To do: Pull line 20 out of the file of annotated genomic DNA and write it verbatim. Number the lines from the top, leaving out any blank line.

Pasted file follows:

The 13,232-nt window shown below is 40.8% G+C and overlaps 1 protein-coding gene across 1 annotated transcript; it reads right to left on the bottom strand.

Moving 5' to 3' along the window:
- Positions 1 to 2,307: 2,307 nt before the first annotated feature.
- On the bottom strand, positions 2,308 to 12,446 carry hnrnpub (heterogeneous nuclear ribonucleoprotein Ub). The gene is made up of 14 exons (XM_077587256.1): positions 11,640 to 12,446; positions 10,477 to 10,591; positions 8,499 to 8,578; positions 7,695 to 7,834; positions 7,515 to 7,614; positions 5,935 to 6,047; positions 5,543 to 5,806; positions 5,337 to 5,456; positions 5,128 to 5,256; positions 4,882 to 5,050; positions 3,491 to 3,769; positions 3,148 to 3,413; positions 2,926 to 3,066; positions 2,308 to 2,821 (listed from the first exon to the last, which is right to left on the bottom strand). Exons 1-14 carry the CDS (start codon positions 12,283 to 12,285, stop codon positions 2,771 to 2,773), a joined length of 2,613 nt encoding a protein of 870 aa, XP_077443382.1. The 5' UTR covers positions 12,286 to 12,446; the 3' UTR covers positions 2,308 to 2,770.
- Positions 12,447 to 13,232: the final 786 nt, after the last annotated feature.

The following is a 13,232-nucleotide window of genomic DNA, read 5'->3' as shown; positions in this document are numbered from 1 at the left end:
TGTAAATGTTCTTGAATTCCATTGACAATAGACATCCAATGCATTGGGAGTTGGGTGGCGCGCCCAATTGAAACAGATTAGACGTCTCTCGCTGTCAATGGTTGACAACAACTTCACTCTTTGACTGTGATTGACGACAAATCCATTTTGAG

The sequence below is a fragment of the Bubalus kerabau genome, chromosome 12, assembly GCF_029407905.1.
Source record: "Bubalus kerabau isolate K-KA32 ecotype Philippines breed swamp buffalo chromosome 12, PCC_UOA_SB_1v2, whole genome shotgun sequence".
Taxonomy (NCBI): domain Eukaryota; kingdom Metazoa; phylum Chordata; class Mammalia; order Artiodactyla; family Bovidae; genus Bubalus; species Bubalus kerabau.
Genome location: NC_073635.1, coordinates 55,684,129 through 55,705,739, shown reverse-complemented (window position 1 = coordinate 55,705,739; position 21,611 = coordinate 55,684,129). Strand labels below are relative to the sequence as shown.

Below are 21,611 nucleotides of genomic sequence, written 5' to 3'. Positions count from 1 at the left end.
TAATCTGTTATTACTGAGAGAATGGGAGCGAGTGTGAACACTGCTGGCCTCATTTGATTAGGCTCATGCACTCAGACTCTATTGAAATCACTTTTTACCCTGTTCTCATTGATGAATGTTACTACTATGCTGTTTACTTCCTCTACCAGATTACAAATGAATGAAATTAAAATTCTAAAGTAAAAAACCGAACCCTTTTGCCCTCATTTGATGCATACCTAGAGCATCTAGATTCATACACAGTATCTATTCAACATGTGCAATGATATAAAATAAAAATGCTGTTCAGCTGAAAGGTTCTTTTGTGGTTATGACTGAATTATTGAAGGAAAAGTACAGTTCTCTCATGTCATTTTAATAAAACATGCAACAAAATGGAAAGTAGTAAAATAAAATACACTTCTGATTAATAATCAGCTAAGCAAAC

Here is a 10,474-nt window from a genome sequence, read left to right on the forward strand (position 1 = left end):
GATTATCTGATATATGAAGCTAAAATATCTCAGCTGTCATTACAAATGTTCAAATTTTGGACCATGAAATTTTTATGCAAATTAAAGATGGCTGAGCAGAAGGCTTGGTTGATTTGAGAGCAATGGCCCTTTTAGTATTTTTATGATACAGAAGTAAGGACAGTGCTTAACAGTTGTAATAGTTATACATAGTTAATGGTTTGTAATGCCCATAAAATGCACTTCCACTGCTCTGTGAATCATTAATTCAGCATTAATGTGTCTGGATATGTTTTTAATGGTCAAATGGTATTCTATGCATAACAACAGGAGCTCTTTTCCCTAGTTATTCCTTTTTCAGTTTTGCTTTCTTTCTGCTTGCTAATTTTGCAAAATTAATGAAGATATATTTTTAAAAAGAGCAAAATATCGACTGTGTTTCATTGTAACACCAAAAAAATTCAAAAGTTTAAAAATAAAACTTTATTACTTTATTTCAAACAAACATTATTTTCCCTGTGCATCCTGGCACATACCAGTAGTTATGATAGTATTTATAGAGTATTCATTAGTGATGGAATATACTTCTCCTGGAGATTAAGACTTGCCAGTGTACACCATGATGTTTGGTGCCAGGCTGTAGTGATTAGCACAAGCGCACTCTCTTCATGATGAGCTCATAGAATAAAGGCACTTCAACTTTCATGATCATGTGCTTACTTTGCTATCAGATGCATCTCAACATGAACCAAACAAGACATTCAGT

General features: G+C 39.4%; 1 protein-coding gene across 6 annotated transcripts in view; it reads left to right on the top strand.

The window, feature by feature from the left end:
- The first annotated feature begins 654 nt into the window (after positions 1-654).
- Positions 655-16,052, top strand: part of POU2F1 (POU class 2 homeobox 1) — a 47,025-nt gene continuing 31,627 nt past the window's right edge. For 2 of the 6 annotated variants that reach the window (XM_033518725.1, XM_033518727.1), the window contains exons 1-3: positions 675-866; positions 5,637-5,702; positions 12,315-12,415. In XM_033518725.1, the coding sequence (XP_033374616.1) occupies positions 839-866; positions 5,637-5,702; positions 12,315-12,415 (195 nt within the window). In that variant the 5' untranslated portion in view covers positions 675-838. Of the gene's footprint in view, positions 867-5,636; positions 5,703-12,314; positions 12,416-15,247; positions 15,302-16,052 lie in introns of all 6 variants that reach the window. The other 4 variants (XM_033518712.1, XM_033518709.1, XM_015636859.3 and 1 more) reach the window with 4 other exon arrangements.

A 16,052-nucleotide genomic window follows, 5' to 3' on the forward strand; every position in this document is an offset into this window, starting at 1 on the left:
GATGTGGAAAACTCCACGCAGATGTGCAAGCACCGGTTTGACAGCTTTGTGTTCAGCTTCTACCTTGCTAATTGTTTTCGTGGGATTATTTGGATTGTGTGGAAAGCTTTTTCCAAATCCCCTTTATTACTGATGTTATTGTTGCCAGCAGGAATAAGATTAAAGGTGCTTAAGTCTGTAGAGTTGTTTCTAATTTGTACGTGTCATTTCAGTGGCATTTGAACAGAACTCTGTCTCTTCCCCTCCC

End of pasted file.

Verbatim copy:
A 16,052-nucleotide genomic window follows, 5' to 3' on the forward strand; every position in this document is an offset into this window, starting at 1 on the left: